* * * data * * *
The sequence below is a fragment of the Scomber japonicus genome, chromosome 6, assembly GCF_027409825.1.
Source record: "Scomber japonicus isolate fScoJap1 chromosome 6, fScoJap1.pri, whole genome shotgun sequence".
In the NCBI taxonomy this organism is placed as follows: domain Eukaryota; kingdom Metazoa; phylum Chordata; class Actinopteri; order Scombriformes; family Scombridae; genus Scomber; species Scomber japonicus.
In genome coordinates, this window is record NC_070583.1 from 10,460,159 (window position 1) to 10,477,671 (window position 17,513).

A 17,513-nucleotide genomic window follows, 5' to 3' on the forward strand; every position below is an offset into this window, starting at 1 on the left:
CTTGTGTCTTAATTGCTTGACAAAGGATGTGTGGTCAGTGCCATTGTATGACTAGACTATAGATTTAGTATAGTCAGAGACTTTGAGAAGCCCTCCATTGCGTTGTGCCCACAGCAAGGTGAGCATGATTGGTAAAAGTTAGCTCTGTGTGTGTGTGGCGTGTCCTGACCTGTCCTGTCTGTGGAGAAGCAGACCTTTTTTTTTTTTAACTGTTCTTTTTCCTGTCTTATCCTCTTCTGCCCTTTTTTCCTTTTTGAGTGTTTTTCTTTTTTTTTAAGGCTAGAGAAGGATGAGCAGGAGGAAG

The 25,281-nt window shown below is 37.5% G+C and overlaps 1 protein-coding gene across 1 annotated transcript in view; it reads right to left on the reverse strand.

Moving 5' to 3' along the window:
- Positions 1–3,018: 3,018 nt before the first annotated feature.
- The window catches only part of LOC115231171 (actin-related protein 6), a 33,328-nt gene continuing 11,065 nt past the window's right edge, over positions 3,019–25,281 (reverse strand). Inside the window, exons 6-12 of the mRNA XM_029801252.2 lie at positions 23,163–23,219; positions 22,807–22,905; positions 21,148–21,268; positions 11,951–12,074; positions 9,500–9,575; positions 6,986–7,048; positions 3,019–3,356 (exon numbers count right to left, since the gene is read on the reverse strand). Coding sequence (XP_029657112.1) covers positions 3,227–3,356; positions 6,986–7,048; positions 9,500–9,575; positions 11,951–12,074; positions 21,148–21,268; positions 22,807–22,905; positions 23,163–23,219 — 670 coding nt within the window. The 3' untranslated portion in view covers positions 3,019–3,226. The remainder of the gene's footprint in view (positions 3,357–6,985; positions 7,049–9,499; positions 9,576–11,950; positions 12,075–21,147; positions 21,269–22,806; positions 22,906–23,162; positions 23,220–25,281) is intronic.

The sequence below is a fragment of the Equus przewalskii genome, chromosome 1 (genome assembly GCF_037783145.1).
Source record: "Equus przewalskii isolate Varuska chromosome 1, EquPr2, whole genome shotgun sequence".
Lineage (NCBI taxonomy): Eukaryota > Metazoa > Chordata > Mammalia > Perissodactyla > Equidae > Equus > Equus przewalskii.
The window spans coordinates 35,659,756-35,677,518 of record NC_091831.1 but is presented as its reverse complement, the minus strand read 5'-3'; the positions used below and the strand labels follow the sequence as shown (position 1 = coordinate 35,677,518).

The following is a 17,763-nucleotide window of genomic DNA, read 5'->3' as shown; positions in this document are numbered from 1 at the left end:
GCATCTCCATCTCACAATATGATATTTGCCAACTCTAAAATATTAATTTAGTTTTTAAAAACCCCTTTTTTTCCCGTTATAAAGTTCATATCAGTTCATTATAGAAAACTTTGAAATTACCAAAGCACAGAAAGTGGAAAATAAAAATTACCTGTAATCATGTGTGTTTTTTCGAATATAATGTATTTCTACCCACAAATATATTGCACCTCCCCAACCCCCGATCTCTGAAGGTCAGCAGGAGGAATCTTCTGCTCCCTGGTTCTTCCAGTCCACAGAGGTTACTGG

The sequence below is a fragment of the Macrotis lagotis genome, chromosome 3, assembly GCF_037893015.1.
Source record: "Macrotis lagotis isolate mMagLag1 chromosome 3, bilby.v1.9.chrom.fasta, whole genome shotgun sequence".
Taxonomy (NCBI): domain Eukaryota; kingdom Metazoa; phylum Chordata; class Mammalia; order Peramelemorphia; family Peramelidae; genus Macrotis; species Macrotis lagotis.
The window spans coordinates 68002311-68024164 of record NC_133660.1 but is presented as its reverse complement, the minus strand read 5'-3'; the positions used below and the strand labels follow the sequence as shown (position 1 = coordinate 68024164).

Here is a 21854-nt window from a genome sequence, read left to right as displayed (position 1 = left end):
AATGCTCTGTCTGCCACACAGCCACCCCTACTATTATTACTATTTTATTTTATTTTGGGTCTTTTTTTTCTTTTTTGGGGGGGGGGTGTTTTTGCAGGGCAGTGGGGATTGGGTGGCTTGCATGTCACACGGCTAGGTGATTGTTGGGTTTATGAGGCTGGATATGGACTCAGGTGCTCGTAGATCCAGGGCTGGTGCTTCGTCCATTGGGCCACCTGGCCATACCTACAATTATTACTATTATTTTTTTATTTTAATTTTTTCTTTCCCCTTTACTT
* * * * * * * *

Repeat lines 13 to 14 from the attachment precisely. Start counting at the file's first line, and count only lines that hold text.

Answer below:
Lineage (NCBI taxonomy): Eukaryota > Metazoa > Chordata > Mammalia > Perissodactyla > Equidae > Equus > Equus przewalskii.
The window spans coordinates 35,659,756-35,677,518 of record NC_091831.1 but is presented as its reverse complement, the minus strand read 5'-3'; the positions used below and the strand labels follow the sequence as shown (position 1 = coordinate 35,677,518).